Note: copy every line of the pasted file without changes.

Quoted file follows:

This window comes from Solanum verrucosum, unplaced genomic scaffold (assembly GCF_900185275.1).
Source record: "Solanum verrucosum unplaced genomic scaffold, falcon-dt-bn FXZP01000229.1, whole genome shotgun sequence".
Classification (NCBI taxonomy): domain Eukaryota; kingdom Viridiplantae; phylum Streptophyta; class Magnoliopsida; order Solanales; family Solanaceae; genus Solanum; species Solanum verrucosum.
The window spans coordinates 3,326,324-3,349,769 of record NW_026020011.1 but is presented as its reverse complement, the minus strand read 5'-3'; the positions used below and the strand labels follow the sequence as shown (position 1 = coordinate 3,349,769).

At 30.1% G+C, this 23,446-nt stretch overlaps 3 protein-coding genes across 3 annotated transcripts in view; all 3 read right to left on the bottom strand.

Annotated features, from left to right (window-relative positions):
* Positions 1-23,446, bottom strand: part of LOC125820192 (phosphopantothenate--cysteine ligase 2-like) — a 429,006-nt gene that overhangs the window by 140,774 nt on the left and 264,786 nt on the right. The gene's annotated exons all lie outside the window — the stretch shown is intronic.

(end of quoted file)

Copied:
This window comes from Solanum verrucosum, unplaced genomic scaffold (assembly GCF_900185275.1).
Source record: "Solanum verrucosum unplaced genomic scaffold, falcon-dt-bn FXZP01000229.1, whole genome shotgun sequence".
Classification (NCBI taxonomy): domain Eukaryota; kingdom Viridiplantae; phylum Streptophyta; class Magnoliopsida; order Solanales; family Solanaceae; genus Solanum; species Solanum verrucosum.
The window spans coordinates 3,326,324-3,349,769 of record NW_026020011.1 but is presented as its reverse complement, the minus strand read 5'-3'; the positions used below and the strand labels follow the sequence as shown (position 1 = coordinate 3,349,769).

At 30.1% G+C, this 23,446-nt stretch overlaps 3 protein-coding genes across 3 annotated transcripts in view; all 3 read right to left on the bottom strand.

Annotated features, from left to right (window-relative positions):
* Positions 1-23,446, bottom strand: part of LOC125820192 (phosphopantothenate--cysteine ligase 2-like) — a 429,006-nt gene that overhangs the window by 140,774 nt on the left and 264,786 nt on the right. The gene's annotated exons all lie outside the window — the stretch shown is intronic.